THE LAST AMATEURS: Playing for Glory and Honor in Division I Basketball's Least-Known League.
THERE IS NO SPECIES OF JOURNALIST more cynical, more sour, more ungrateful than the sportswriter. They're surly nostalgists, constantly comparing these dismal days to the era when--oh, choose your old-timer--Elgin Baylor took it to the hole or Joltin' Joe roamed the outfield or blah, blah, blah. And can you believe how much a beer costs at the ballpark now?
Even more indignant than the average sports scribe (they're always called "scribes"--why?) is the college sportswriter. He seethes at how corrupt his sweet game has become, how stupid and venal these "student-athletes" are, how dismal it is to interview them. He constantly asks himself: Why can't they all be like Princeton?
John Feinstein, perhaps the most celebrated American sports writer, is not quite as sulphurous but even more romantic than his colleagues. The Last Amateurs: Playing for Honor and Glory in Division I Basketball's Least-Known League is his latest quest for purity. The Last Amateurs takes him to the Patriot League, not simply "the least-known" but also perhaps the worst division in major college basketball. Its seven schools--Army, Navy, Colgate, Holy Cross, Bucknell, Lafayette, and Lehigh--demand real academic performance from athletes, and (mostly) don't grant athletic scholarships. They also draw tiny crowds and play unrelentingly mediocre basketball.
Feinstein spent the 1999-2000 season observing the league, from opening practices to the champion's inevitable loss to a real college basketball team in the first round of the NCAA tournament. Feinstein guides us through the league, kid by kid, coach by coach. There is a sameness to the stories: Every player is a fine student. A few have talent, but most are gutsy, compensating with hustle. The coaches ooze decency and wisdom. Several have sacrificed big-time college jobs for the chance to coach genuine students who care more about their grades than their pro careers. Each player has the utmost respect for every other player. They play hard, but fair. They play for glory, not shoes or contracts. And a golden haze surrounds them all. This, Feinstein suggests, is what college sports should be, but isn't.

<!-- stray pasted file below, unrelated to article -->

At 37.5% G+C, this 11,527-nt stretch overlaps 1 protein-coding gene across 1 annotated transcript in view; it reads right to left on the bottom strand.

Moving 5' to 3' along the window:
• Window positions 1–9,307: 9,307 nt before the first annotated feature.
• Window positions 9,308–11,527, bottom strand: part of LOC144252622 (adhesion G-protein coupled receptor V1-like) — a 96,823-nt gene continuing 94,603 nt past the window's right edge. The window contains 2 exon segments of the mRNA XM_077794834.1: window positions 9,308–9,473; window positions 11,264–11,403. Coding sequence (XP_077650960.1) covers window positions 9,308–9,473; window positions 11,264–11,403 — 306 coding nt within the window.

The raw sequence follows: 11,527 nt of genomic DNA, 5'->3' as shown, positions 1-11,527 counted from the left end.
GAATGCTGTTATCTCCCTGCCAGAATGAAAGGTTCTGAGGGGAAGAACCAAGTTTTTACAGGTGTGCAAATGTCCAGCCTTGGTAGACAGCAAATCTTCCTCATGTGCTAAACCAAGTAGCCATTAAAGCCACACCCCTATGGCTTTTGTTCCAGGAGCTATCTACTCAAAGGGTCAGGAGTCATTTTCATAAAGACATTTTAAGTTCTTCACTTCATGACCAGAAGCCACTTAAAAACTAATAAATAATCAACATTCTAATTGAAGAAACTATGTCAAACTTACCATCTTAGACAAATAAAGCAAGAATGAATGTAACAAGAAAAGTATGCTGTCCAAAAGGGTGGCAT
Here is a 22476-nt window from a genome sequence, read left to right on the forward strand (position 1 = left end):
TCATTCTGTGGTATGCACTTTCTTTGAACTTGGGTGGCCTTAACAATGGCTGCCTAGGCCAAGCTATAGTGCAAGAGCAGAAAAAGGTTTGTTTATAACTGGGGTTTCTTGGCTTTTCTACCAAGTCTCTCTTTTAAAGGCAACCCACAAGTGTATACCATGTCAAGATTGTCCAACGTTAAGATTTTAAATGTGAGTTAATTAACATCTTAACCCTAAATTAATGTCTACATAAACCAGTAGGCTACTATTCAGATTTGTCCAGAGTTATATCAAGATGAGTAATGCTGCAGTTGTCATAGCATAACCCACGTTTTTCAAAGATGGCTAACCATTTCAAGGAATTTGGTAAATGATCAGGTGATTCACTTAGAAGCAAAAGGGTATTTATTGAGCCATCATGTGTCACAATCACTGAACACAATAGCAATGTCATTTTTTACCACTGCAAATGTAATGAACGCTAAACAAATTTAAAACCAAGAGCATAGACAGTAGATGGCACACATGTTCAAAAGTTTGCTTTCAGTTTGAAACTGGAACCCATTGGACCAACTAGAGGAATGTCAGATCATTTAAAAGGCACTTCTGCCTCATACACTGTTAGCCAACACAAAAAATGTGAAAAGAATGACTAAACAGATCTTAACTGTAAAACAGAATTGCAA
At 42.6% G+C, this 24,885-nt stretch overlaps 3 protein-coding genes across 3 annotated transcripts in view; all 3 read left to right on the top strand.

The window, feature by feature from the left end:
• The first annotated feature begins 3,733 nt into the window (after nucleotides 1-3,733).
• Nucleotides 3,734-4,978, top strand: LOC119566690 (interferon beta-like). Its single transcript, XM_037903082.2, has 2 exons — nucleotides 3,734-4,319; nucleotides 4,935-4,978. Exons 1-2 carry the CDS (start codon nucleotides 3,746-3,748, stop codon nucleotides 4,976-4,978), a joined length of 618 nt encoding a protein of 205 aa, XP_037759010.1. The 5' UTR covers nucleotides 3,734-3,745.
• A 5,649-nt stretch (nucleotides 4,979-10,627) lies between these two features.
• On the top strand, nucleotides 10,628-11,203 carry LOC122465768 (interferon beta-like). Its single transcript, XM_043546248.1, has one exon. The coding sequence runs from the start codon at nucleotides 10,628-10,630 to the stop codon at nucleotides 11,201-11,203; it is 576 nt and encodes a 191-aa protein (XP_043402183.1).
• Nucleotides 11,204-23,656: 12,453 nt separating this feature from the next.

There's no real drama in The Last Amateurs. We know from the opening chapter how the season will end. And it's confusing and repetitious. Feinstein's Season on the Brink triumphed because he focused obsessively on Indiana University coach Bobby Knight. Here he tracks dozens of players and coaches, with less success. It's almost impossible to remember who's who. I challenge any reader to tell me the difference between Lafayette and Lehigh, or remember which team is the Leopards and which the Crusaders.
But the shortcoming of The Last Amateurs is less structural than philosophical. The Last Amateurs depicts a paradisical world that is separate and distinct from the Gomorrah of major-college basketball. Wipe the Vaseline off that lens. The notion that the Patriots are the last holdouts against an evil world is incomplete on two counts. First, big-time college basketball is corrupt but not Satanic. Many college basketball players are as stupid and greedy as Feinstein says, and many programs do abuse players. But most big-time players do study. Most are trying to earn their degree.
And even if you accept the premise that big-time ball is utterly poisoned, Feinstein's notion that the amateur is endangered is simply wrong. Hundreds of student-athletes play basketball in Division II and Division III simply for the love of the game. Forget basketball: College fieldhouses are jammed with men and women playing lacrosse, field hockey, and rugby, students who fence or run cross-country or do gymnastics. For these thousands of athletes, college sports are exactly what they are for Feinstein's last amateurs: something to do three hours a day, not eight; a character-builder; a way into school, not a way to pay for it; a joy; an inspiration.
Last amateurs? After the passage of Title 9, we have more amateurs than ever. College sports aren't like they used to be. They're much better. Students are playing for "glory and honor" everywhere. The Patriot League isn't a rare paradise. Eden is all around us.
DAVID PLOTZ is the Washington bureau chief for Slate.
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|Article Type:||Book Review|
|Date:||Dec 1, 2000|
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